Transplantations and Cloning of an Immortal Cell Line from Rat SCN
Final technical rept. 1 Apr 1993-31 Mar 1994
ROCHESTER UNIV NY SCHOOL OF MEDICINE AND DENTISTRY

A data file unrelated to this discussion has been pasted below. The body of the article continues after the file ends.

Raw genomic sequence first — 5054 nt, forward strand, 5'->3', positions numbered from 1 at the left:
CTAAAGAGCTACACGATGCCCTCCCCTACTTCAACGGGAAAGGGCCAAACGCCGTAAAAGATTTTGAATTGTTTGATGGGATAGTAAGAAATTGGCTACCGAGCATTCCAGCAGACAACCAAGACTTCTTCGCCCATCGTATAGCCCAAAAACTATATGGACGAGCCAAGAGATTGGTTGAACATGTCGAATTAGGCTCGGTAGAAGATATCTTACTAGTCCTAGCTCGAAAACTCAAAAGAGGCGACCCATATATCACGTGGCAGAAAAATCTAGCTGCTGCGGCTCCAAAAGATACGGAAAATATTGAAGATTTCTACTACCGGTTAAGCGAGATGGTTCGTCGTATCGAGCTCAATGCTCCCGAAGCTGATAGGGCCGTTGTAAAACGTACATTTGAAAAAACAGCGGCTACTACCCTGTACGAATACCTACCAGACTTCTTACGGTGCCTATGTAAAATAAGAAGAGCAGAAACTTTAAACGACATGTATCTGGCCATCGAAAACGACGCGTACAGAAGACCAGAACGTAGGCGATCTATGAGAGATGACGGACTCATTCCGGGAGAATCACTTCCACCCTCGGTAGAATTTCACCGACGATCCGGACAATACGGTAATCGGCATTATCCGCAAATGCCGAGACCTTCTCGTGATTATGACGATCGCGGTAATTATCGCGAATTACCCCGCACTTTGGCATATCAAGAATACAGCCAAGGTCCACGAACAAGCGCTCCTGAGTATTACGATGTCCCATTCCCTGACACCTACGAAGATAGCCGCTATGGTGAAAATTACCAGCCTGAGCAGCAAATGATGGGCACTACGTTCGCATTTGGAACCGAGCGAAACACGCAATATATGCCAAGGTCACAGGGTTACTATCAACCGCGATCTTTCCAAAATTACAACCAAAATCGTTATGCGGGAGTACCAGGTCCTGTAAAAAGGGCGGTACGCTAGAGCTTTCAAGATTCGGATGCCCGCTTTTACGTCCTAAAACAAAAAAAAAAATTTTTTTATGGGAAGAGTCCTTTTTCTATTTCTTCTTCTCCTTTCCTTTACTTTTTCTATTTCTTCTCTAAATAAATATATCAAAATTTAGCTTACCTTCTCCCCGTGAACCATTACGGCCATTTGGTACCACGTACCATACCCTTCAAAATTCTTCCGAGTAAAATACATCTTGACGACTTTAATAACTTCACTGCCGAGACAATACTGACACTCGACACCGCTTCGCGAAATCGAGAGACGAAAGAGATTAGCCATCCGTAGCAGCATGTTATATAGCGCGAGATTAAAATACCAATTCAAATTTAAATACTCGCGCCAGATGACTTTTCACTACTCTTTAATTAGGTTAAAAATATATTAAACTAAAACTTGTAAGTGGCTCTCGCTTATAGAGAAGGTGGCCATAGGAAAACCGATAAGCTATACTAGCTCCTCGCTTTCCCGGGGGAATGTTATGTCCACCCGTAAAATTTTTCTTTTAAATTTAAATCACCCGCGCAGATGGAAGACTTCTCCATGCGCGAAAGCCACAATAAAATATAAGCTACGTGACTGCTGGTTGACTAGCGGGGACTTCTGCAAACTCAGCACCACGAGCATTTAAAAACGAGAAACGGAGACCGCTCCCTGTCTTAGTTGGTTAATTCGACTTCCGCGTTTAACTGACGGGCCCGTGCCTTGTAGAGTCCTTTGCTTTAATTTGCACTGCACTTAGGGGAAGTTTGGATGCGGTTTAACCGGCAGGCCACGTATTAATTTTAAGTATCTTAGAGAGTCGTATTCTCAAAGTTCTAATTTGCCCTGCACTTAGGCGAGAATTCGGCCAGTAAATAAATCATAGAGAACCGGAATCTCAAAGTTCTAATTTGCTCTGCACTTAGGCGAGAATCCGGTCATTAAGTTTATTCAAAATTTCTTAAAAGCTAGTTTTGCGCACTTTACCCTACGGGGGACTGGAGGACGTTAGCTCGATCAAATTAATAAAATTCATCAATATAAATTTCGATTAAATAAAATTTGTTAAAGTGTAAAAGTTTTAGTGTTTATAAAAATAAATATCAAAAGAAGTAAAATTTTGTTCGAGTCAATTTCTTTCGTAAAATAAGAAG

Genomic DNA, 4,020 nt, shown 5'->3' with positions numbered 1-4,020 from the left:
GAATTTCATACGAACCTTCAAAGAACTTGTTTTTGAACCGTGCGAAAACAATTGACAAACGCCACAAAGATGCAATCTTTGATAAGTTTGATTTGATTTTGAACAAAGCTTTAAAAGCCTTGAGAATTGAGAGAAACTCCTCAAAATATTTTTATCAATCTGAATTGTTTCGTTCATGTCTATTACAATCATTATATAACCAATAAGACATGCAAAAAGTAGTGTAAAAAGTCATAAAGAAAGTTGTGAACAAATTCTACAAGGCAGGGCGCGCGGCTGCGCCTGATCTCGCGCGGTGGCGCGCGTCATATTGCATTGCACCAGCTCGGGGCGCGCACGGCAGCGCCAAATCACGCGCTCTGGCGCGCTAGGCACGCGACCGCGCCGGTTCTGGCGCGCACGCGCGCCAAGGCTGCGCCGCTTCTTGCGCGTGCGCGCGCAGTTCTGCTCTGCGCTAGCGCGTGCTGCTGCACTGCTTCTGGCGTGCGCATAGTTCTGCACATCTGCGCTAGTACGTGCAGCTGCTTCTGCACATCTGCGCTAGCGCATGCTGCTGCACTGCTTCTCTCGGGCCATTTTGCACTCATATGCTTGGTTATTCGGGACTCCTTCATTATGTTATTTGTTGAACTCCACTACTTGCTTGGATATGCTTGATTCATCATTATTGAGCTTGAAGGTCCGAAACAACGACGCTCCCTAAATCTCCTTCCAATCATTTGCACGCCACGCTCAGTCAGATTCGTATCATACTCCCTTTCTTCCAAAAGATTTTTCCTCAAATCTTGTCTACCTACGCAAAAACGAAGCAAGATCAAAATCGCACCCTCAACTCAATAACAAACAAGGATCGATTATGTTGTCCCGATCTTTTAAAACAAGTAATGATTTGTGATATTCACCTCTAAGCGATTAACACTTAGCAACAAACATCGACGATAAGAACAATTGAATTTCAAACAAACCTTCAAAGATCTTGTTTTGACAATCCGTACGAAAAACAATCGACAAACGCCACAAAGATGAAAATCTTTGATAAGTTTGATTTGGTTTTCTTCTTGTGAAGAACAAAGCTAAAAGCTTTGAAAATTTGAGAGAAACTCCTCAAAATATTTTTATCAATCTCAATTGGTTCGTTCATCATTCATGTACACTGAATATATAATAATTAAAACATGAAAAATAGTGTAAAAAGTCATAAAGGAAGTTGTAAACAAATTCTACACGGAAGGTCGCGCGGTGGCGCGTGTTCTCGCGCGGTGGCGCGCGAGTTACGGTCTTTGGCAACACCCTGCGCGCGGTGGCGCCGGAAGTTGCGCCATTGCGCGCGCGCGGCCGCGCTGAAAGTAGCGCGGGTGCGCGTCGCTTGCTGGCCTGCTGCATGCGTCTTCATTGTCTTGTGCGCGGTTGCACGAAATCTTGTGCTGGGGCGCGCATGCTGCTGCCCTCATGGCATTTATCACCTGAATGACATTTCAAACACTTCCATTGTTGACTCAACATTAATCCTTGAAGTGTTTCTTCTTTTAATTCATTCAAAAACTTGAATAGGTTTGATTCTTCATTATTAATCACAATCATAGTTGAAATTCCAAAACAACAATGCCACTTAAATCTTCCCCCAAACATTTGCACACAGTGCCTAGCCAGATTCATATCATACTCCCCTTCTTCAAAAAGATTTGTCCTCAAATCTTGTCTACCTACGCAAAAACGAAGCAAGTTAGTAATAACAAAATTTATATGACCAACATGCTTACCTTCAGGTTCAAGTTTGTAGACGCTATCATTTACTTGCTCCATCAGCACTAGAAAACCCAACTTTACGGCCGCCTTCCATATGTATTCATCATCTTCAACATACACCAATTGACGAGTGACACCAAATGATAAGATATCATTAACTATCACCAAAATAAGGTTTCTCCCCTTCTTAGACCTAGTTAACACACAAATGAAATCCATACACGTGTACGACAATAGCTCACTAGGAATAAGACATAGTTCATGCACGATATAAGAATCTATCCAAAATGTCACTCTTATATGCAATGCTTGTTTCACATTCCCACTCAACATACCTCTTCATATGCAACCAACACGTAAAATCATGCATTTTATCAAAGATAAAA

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Primary cells from the anlagen of the rat suprachiasmatic nucleus SCN have been immortalized by infection with a retroviral vector encoding the adenovirus E1A oncogene. The resulting neural cell lines SCN1.4 and 2.2 are characterized by extended growth potential without neoplastic activity, uniform nuclear expression of ElA protein and heterogeneous cell types in various stages of differentiation. The SCN1.4 and SCN2.2 lines exhibit many cells with glial morphologies and a small, stable population of cells with neuronal characteristics. Differentiated neuron-like cells are distinguished by fine processes and immunostaining for neuronal markers and peptides found within SCN neurons in situ. Concordant with immunostaining data, content, release and mRNA expression of SCN neuropeptides in both lines followed a distinct pattern with somatostatin and vasopressin cells representing the most and least common peptidergic phenotypes, respectively. Since E1A-immortalized cells from the primordial SCN can differentiate into neurons with mature, parental-like phenotypes, the initial project objective was to determine whether the lines also retain the distinctive function of the SCN to generate circadian rhythms. Circadian wheel-running activity was restored in approx. 40 of SCN-lesioned hamsters following transplantation of immortalized cells, suggesting that circadian timekeeping may be a stable functional property of these lines. The project has also yielded clonal lines of immortalized cells that exhibit specific SCN phenotypes and may provide models for studying the regulation of neuropeptide gene expression and the role of peptidergic cells in mammalian circadian timekeeping. Circadian rhythms, Biological clock, Oscillation, Suprachiasmatic nucleus, Immortalized cell lines, Transplantation.
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